By David Kligman
SAN FRANCISCO — PG&E today (Sept. 17) joined automakers and the mayor to kick off San Francisco’s first Electric Vehicle Week as part of a goal to make the city the leading city in EV adoption and infrastructure.
The setting was Justin Herman Plaza, across the street from San Francisco’s Ferry Building, where visitors could see dozens of EVs on display. Eddy Grant’s “Electric Avenue” reverberated in the plaza as tourists and office employees taking a break from their jobs viewed the latest models of electric cars, including the Honda Fit, Toyota Rav4 EV and Nissan Leaf.
PG&E was there to show off its VIA Motors eRev pickup, the first U.S. hybrid electric work vehicle that could save the utility as much as $10 million in fuel costs a year.
The event was organized as part of the city’s Charge Across Town, a public-private partnership between city government, local businesses and the electrical vehicle community to advance the adoption of electric vehicles, reduce carbon emissions and help create clean energy jobs.
While charging stations are becoming more common in the Bay Area, Maureen Blanc, who organized the event, said cities like Nashville and Dallas are actually more EV ready than San Francisco.
One of the goals of organizers was to allow the public to test drive an electric vehicle. The expo at Justin Herman Plaza runs through Tuesday.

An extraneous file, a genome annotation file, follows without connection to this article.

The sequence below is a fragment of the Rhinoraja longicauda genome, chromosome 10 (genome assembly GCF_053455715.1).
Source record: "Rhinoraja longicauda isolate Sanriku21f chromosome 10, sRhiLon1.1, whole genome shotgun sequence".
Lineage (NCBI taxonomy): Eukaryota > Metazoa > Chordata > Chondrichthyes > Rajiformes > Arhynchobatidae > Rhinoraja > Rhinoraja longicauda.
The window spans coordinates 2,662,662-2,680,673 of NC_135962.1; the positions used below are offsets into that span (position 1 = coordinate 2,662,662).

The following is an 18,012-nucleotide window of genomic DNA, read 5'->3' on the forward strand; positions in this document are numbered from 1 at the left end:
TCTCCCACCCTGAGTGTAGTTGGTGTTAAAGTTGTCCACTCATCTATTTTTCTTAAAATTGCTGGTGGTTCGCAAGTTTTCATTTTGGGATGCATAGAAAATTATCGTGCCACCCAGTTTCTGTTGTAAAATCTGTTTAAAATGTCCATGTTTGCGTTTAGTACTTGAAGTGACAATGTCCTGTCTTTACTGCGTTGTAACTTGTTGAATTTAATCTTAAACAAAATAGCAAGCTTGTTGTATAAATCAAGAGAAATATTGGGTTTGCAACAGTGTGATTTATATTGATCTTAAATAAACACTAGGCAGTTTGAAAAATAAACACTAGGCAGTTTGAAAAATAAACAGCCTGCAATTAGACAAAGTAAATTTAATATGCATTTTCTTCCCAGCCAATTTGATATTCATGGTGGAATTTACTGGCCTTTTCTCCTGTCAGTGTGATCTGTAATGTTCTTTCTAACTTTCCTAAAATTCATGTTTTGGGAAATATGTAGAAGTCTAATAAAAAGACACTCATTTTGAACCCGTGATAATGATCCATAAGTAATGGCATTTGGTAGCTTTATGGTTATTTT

“Don’t just make a quiet promise to yourself that you’ll get one of these cars one of these days,” said Mayor Ed Lee, himself an electric vehicle owner. “We can act now. We can contribute now to this effort, this modernization.
“And all these companies are coming out with their investments. And I want to promote this to the hilt because this really is the direction our city and many other cities across the country are going. In fact, our country has to go in the same direction to help get off of foreign oil.”
PG&E’s VIA Motors eRev (extended range electric vehicle) pickup runs the first 40 miles on electricity. It also offers exportable power that could be boosted to keep the lights on in a neighborhood while utility crews repair an outage.
“We’re proud to say that EV Week is consistent with our commitment to delivering to the city of San Francisco the greenest grid of any major city,” said Dave Meisel, PG&E’s director of transportation services.
Meisel said PG&E has the largest and the greenest utility fleet in the nation, with a mix of almost 3,100 alternate fuel vehicles—hybrid, electric and other clean fuel types. PG&E joined VIA to unveil the vehicles at this year’s North American International Auto Show in Detroit and recently displayed it at a meeting of the Golden Gate chapter of the Electric Vehicle Association.
For customers, the utility’s web site provides answers to frequently asked questions about electric vehicles, an electric vehicle rate calculator and an installation guide for upgrading their home electric service.
At the end of remarks from automakers and car sharing services, the mayor returned to say, “Ladies and gentlemen…start your engines.”
Of course, no roaring motors could be heard.
Said Lee, “Just a nice hum.”
Email David Kligman at David.Kligman@pge.com.